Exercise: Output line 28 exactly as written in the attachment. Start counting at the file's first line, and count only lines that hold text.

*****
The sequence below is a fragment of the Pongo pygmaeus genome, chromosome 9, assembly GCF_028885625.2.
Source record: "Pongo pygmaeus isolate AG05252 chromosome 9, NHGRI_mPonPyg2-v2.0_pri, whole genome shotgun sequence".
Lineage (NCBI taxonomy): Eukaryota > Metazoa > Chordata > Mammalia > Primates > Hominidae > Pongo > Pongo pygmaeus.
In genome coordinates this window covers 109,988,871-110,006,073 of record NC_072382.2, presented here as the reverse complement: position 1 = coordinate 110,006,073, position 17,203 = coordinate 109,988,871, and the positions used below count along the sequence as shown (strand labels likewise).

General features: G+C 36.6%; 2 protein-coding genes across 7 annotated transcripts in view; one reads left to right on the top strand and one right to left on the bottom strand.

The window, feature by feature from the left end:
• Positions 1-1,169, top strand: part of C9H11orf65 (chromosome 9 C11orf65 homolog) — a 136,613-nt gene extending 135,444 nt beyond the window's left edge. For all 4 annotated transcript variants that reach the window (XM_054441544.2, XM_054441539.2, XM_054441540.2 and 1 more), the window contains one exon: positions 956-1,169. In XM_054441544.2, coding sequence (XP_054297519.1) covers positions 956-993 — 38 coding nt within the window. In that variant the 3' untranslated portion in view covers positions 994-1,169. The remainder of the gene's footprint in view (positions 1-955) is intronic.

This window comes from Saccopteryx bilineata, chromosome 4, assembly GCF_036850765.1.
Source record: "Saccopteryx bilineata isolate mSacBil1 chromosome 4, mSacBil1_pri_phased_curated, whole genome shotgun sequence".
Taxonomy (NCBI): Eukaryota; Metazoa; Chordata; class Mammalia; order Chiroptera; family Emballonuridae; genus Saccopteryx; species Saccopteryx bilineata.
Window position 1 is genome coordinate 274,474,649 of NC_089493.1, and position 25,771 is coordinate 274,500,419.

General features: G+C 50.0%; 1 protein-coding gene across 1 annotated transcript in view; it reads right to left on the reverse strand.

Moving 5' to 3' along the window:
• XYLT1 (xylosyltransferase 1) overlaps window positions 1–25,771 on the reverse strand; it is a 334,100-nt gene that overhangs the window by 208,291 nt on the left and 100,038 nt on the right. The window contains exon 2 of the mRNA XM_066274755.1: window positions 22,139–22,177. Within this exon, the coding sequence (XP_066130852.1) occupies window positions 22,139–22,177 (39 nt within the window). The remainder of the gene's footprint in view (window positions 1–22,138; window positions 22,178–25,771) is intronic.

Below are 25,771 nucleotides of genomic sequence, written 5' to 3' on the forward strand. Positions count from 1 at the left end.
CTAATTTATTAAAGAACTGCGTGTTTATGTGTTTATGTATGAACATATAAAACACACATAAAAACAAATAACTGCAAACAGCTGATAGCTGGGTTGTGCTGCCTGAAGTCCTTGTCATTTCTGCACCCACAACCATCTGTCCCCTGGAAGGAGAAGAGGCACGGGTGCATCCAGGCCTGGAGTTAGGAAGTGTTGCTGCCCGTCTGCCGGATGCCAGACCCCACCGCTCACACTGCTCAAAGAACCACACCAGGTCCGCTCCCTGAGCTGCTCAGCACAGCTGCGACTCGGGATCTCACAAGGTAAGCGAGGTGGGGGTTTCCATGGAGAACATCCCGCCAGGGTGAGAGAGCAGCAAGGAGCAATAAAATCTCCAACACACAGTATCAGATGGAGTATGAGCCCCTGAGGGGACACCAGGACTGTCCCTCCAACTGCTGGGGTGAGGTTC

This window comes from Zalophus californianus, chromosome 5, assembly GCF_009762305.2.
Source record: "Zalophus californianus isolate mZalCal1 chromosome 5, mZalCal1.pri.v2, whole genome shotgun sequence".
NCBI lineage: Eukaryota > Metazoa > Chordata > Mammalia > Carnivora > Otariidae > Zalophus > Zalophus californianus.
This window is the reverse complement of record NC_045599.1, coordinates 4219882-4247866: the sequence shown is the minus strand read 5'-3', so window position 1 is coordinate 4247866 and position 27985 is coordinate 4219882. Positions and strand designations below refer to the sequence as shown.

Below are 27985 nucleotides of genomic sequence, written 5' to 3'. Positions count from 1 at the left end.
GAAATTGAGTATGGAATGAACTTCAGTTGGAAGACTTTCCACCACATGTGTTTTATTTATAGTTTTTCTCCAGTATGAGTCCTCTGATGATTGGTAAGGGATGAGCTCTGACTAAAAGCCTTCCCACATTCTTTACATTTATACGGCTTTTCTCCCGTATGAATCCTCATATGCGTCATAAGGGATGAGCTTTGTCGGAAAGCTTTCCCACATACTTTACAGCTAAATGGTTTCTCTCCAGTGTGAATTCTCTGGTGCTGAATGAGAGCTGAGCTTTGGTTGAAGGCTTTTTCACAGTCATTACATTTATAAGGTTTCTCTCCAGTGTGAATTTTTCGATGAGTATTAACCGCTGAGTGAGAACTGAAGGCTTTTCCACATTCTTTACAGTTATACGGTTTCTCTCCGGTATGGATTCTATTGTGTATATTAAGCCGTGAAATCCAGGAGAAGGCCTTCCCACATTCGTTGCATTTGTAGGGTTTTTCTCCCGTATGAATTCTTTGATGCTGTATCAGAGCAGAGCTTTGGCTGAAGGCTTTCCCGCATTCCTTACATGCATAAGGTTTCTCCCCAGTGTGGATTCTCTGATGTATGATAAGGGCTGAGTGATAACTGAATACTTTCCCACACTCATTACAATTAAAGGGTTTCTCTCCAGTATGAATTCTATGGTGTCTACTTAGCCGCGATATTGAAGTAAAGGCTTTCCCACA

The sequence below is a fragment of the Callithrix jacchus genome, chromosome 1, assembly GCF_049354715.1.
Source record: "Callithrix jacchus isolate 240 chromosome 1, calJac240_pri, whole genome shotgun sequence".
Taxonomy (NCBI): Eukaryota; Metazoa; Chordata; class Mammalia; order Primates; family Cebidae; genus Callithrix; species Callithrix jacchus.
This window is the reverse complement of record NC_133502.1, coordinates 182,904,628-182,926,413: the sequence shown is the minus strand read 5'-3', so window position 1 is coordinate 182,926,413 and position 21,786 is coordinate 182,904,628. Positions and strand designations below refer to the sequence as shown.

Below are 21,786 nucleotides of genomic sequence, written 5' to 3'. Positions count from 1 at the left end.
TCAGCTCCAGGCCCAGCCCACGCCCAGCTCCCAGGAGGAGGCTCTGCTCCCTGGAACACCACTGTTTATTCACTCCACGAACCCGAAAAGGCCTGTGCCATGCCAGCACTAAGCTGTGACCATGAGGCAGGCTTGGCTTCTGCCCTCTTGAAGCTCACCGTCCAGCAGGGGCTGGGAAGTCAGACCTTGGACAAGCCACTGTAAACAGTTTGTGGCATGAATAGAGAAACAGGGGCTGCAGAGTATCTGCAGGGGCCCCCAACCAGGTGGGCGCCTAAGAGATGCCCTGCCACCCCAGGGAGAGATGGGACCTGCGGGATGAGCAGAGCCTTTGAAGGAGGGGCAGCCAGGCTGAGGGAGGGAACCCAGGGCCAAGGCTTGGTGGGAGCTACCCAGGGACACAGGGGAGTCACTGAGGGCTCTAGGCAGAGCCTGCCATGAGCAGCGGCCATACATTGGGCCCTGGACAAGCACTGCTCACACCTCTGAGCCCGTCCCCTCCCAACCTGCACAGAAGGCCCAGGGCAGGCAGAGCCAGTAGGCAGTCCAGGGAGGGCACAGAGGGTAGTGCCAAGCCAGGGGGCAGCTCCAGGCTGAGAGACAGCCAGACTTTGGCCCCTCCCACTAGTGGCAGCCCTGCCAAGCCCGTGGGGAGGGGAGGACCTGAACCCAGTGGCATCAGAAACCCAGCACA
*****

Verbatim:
TCAGCTCCAGGCCCAGCCCACGCCCAGCTCCCAGGAGGAGGCTCTGCTCCCTGGAACACCACTGTTTATTCACTCCACGAACCCGAAAAGGCCTGTGCCATGCCAGCACTAAGCTGTGACCATGAGGCAGGCTTGGCTTCTGCCCTCTTGAAGCTCACCGTCCAGCAGGGGCTGGGAAGTCAGACCTTGGACAAGCCACTGTAAACAGTTTGTGGCATGAATAGAGAAACAGGGGCTGCAGAGTATCTGCAGGGGCCCCCAACCAGGTGGGCGCCTAAGAGATGCCCTGCCACCCCAGGGAGAGATGGGACCTGCGGGATGAGCAGAGCCTTTGAAGGAGGGGCAGCCAGGCTGAGGGAGGGAACCCAGGGCCAAGGCTTGGTGGGAGCTACCCAGGGACACAGGGGAGTCACTGAGGGCTCTAGGCAGAGCCTGCCATGAGCAGCGGCCATACATTGGGCCCTGGACAAGCACTGCTCACACCTCTGAGCCCGTCCCCTCCCAACCTGCACAGAAGGCCCAGGGCAGGCAGAGCCAGTAGGCAGTCCAGGGAGGGCACAGAGGGTAGTGCCAAGCCAGGGGGCAGCTCCAGGCTGAGAGACAGCCAGACTTTGGCCCCTCCCACTAGTGGCAGCCCTGCCAAGCCCGTGGGGAGGGGAGGACCTGAACCCAGTGGCATCAGAAACCCAGCACA